Interpreting an oscilloscope waveform

Thread Starter

kminnich

Joined May 19, 2017
2
Hi, I am just learning about electronics in general so I can have a better understanding of how things work. I built a cheap, pocket oscilloscope (DSO-068) from China and have been trying to get the hang of how to use it. This . .is a screen shot of a 6.9 VAC waveform that I captured with it.6-9VAC Wave.jpg
The items marked in red on the image are my interpretation of the display for the 6.9VAC input signal.
I have two questions: (1) am I interpreting the screen correctly and (2) Why is the display voltage > 10VAC and -10VAC when the input is 6.9VAC?
Note: Since the display only has six vertical divisions, I am using a 10X probe.

I realize that this is not the best of scopes but I think it will suit my needs for learning simple circuits.
 

crutschow

Joined Mar 14, 2008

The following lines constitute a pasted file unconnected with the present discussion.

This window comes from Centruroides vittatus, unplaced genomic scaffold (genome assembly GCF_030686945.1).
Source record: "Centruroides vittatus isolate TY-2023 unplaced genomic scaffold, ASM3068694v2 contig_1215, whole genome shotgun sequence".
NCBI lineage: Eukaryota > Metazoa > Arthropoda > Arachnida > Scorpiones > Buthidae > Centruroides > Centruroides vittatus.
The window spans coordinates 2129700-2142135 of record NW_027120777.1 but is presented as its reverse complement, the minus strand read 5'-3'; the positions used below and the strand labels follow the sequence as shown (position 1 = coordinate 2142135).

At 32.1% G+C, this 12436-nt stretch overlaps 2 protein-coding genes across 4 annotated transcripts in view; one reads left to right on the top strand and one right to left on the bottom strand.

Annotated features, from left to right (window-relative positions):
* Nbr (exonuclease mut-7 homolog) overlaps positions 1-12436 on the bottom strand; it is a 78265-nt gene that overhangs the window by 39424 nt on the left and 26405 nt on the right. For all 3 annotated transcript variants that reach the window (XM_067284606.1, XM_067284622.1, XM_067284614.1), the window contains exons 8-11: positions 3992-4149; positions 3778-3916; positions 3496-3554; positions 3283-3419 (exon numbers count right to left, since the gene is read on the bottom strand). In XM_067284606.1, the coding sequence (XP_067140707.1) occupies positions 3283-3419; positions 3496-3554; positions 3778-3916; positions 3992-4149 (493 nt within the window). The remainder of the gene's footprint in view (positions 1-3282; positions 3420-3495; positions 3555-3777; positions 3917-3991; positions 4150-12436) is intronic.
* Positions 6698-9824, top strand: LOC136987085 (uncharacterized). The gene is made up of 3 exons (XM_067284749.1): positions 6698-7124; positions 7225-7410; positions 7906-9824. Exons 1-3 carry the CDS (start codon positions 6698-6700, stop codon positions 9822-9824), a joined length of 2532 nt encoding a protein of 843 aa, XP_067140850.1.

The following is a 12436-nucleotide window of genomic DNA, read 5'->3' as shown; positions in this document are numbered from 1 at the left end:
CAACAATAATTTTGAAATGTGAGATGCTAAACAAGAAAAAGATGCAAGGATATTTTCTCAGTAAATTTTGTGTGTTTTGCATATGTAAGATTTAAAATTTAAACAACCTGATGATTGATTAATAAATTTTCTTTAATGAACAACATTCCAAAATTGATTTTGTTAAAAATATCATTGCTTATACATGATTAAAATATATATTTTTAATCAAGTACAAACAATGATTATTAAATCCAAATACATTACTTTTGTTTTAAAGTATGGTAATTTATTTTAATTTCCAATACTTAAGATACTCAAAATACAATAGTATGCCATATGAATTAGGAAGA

34,019
The vertical scale on an oscilloscope is just volts (V) not VAC, since it can respond to either an AC and/or a DC signal depending upon the input coupling setting.

ms is milliseconds, us or μs would be microseconds.
 

Thread Starter

kminnich

Joined May 19, 2017
2
Thanks to all that responded. I was unaware of the RMS factor so now when I look at a sine wave I will know how to derive the value from it(nsas & #12). I also learned that a DSO plots VOLTS not VAC/VDC(crutschow) which makes a lot of sense and as a bonus drc_567 showed me how to compute the frequency from the plot! I am assuming that my interpretation of the display was accurate (except for the VAC labels) and that the DSO produces fairly accurate results.

Thanks again -- I'll be back!
 
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